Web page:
1956  Hanford Methodist Church Exiting sanctuary following Sunday church service (2).jpg
The congregation of the Hanford Methodist Church exit the sanctuary following a Sunday morning service in 1956.  

The little city of Hanford was only a year old and still part of Tulare County when the Rev. John McKelvey served as minister of the First Methodist Church in 1877.

The Itinerant preacher covered his circuit by horse and buggy, traveling to Hanford, Grangeville and Kings River churches and various revival meetings.  Although the Hanford church remained part of the Grangeville charge until 1880. 

Upon separation, the Rev. J.R. Gregory was appointed as Hanford church’s first full-time minister.  His salary was set at $500 although he received only $442 and part of that was in the form of hay for his horse, a side of bacon, a log of fruit, eggs, a chicken and homemade butter.

That same year, a committee was appointed to study the possibility of building a church.  A lot was purchased for $80 at the southeast corner of what is now Eighth and Douty streets (site of the present Masonic Temple), an old schoolhouse; moved onto the site and the congregation had the first building it could call its own.

On each of the three occasions, the church expanded with a building program, it was caught in bad times with a debt.

In 1891, the congregation sold its property to the Masonic Lodge and rented the building until a new church could be built on another site.  Located at the northwest corner of Irwin Street and Lacey Boulevard (now the Fox Theater location), it was the first one the Hanford Methodists would have from scratch.  Membership in 1896 was 172 members, a figure that was to double within the next four years.  The Rev. George A. Miller, later to serve as bishop, was pastor from 1896 to 1899.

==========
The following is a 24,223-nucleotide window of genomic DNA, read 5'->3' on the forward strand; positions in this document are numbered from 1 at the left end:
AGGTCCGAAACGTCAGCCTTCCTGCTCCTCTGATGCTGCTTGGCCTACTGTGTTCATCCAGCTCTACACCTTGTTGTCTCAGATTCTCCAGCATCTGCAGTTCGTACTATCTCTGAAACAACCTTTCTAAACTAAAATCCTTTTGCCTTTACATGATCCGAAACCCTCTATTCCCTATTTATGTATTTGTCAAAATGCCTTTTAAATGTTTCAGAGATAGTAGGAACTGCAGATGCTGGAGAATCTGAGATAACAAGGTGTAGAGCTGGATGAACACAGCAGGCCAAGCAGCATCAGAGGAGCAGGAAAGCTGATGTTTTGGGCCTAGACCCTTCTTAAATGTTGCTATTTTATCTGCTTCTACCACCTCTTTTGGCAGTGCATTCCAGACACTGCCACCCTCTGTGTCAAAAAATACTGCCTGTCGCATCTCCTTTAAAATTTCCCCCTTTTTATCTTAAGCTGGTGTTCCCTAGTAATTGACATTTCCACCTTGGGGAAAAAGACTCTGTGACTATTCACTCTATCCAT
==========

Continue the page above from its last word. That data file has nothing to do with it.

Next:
With growth of the congregation, thoughts turned again to constructing a new facility.  The present church was consecrated in 1927 and cost about $38,000.  The pipe organ cost another $4,500, furnishings $2,700 and the architect’s fee was $2,000.

Methodist Episcopal Church

The Methodist Episcopal Church, at the northwest corner of Lacey and Irwin, was located at the current site of the Hanford Fox Theatre. This postcard was postmarked in 1908.   About 1926, a committee of church members sold the property to Mr. Fox and built a new church at the current location, on the northeast corner of Center and Redington streets.

Depression days hit the church hard and the balanced on the $10,000 mortgage incurred in 1927 was due the latter part of 1935.  Without any warning, the title company phoned one of the trustees and told him foreclosure proceedings would be filed at 11:55 a.m. Aug. 17, 1935.  A race against the clock began to raise the needed $9,000, but lending institutions also were strapped and none would help.

That Saturday stands out in church history.  Exactly 10 minutes before the deadline, trustees walked into the title company with the cash payment.  The church had been saved!  A former range rider, Charles Kreyenhagen, who wasn’t even a member of the church, had been moved to advance the money.  He had faith the membership would repay him.  Although payments were small and sometimes late, he never pressed for payment and the debt was paid in full on Feb. 2, 1943.

The old parsonage, moved from the Irwin/Lacey site to Center Street property and remodeled at the time the existing church was built, was sold to be moved from the property to make way for the Christian education wing completed in 1960.  That is the only totally new structure added to the church site.  To blend with the Spanish-influenced main building, it was finished in the same type stucco.

The south side of the education wing houses two ground level rooms with restrooms and a connecting kitchen, making it well adapted to serving small groups.  The north structure has four ground level rooms for classes and rooms upstairs that are used by the Boy Scouts. 

Another parsonage on North Douty Street was secured and eventually the present parsonage on Chestnut Avenue was purchased.

The most visible change in the church’s worship area are the stained-glass windows added in the early 1970s — a total of 13 large windows and a dozen smaller windows.

The cross atop the tower once illuminated with hard-to-replace incandescent globes and equipped to rotate, now is in a fixed position and gleams brightly in red neon.  Pilots say it is an unmistakable Hanford landmark. 

This article was originally written on Nov. 17, 2002 in honor of the Methodist Church's 125th anniversary. 

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